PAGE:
Professor Larry Smith is well known on the University of Waterloo campus for his energy, knowledge, and humour in his Economics lectures (of which I’ve been a lucky witness). In 2011, his TEDx talk on the many ways one could fail to have a great career garnered millions of views. As a topic of importance and broad appeal, Smith received numerous replies asking for the other half of the talk – “tell us how to pursue a great career”!
This book is Smith’s answer. His premise is that the marketplace has become even more competitive than during the previous generation. A university degree was a guarantee to a great job, but no more. One must provide uniquely value to the customer or employer to remain in demand in the market and have decent quality of life. This is my biggest takeaway from the book – it urged me to reflect on how I can provide more value in my current work.
In Smith’s mind,
A career is great when it offers satisfying work, impact on the world, a dependable and adequate income, and personal freedom.
Furthermore, he believes that to acquire such a great career, one must have passion for the work – it makes the going easier in tough times, and passion gives rise to creative problems solving as a differentiating edge, simply because one becomes quite literally, more “thoughtful” in those areas of intense interest:
A passion is more than an interest, although a passion may first appear as an interest. An interesting idea is easy to think about; when you have an idea that evokes passion, you cannot stop thinking about it. When you find a domain that engages passion, you want to understand it totally; you naturally see gaps that should be filled, errors that should be corrected, and innovations that cry out for creation. With passion, there is an inherent tendency to take action. None of those elements is necessarily present when you find something “interesting”. Passion invites an intensity of enduring focus.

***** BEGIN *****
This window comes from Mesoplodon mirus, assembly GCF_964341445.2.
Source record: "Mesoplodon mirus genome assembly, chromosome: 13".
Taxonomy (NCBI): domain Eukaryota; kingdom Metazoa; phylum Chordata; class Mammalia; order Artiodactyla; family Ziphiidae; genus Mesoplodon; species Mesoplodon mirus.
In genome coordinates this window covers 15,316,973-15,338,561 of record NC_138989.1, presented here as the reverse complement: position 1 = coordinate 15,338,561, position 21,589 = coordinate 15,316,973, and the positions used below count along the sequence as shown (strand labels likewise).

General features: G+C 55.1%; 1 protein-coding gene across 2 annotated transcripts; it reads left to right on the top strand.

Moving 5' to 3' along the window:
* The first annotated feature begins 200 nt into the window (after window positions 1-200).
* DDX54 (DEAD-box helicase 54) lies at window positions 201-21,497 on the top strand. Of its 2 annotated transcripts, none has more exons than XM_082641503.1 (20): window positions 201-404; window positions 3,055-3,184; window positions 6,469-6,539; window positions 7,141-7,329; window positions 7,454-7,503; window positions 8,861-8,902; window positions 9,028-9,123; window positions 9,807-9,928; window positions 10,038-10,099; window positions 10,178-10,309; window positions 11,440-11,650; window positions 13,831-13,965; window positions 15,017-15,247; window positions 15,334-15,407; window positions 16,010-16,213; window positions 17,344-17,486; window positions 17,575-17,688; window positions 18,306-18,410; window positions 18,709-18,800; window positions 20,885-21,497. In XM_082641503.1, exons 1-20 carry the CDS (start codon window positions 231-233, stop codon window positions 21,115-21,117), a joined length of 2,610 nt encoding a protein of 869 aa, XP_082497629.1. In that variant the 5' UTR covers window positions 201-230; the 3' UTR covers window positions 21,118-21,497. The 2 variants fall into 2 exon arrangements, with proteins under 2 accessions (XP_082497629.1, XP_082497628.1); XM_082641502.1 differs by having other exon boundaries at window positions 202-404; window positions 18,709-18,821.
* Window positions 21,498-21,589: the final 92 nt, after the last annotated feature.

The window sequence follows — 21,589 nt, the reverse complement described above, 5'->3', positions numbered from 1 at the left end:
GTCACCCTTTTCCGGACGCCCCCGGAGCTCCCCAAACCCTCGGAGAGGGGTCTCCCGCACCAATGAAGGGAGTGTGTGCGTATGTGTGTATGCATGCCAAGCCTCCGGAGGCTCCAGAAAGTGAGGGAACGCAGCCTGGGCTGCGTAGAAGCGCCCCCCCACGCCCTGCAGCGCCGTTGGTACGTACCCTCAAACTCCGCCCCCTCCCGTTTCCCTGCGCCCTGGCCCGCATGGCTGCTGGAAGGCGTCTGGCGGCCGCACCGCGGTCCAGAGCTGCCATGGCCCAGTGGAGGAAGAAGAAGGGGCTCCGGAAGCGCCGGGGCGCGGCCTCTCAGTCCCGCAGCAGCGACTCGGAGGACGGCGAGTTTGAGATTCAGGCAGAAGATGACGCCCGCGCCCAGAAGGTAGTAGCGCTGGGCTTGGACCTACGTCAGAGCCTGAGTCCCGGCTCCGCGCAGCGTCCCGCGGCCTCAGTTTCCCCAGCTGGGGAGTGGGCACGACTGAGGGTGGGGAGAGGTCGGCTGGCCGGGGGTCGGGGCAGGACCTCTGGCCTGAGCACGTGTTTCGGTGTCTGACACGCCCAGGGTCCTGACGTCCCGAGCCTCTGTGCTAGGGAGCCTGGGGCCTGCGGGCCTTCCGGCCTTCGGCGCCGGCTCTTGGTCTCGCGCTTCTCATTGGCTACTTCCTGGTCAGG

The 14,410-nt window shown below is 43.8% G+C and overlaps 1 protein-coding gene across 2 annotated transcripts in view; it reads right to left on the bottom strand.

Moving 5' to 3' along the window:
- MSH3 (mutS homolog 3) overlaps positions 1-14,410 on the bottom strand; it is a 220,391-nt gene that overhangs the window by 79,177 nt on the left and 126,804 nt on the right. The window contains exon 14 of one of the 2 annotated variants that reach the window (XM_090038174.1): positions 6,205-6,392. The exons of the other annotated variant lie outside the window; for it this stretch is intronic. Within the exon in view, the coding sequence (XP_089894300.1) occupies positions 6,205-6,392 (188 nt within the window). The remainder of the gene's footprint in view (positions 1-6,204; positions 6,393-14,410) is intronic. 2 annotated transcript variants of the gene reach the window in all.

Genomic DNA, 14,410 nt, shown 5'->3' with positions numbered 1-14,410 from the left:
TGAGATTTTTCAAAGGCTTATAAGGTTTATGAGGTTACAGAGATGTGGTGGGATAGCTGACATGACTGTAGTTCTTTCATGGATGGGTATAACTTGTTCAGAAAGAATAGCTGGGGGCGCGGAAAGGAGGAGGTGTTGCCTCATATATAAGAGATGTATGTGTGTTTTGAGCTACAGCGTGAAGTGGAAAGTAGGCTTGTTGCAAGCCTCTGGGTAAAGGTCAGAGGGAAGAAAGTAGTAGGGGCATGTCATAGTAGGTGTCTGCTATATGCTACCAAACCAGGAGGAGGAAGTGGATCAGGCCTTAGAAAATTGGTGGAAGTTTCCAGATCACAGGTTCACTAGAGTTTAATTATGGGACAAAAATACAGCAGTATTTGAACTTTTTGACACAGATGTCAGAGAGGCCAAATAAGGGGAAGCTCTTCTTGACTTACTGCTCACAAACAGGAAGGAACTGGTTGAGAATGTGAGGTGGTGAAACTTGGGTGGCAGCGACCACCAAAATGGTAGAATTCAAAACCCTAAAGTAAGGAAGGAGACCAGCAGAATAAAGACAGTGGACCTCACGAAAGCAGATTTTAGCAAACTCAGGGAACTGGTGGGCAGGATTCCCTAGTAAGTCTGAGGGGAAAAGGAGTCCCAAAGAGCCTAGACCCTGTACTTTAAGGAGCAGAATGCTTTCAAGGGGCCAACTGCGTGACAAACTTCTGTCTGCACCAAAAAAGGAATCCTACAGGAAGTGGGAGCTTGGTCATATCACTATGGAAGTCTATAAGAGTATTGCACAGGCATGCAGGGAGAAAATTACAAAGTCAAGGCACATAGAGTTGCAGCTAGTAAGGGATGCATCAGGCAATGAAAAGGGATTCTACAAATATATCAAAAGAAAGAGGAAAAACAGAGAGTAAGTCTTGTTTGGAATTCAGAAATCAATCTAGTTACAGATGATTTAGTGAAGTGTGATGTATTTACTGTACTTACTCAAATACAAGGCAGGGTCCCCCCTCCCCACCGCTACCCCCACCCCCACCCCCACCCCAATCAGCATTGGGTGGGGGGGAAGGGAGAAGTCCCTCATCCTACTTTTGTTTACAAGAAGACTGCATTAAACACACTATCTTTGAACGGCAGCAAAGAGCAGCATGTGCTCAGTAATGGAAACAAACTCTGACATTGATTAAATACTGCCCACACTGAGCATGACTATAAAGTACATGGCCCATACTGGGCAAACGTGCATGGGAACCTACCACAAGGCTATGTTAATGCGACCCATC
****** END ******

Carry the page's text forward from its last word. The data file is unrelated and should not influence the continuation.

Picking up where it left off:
Smith has had more than 30,000 career statements and conversations on the subject of great work, and this book draws from it. I found the examples were vivid, grounded, and illustrates his points well. In these stories, passion isn’t found through some quick moment of insight, but through lots of zig-zag and trial and error. It is not mere emotional excitement, and has components of conscious curiosity and commitment.
Even when a passion is found, it can take years for one to learn to nurture, conserve, and shape it to the demands of the market and to the values of the individual to become a great career. Passion can be an overloaded term, and Smith advocates against acting on a whim – quitting one’s day job and search for the elusive passion. Instead, one should search and research methodically about the area of interest. It is conscious and effortful hard work, but its results can be equally rewarding. The road to passion requires dispassionate analysis and discipline, Smith argues, and I heartily agree.
It is clear to me through this book and others that a life filled with work that one detests can hardly be satisfying. This book is a concrete guide for those having a drive and passion waiting to be discovered through very accessible tools – read trade journals and books to see broad trends, talk to industry insiders to further understand the needs of the market and one’s ability to create unique value, and set benchmarks for progress. Its analytical approach to great career provides great value, in my opinion. Other approaches I also value are Mike Rowe’s approach of doing practical work or Cal Newport’s exhortation on finding enjoyment through mastery or even Mark Zuckerberg’s talk about doing work (entrepreneurship in this case) with a sense of mission.
All the aforementioned ways, however, are in the pursuit of fulfilling work that provides value to family and society, and often requires courage – the courage to abandon the safety of conventional wisdom, to leave the comfort of social conformity, and accept the constant challenge of pathfinding. Perhaps that’s why great work is rewarding, because it is so arduous. Smith knows this intimately, as he also overcame painful shyness and endured much trial and error before finding his own great career that requires much public speaking as a teacher and industry consultant.
Courage is essential, Smith would say, but as to its origin and where one finds it? Smith perks ups and looks solemnly at his students – now that’s the mystery.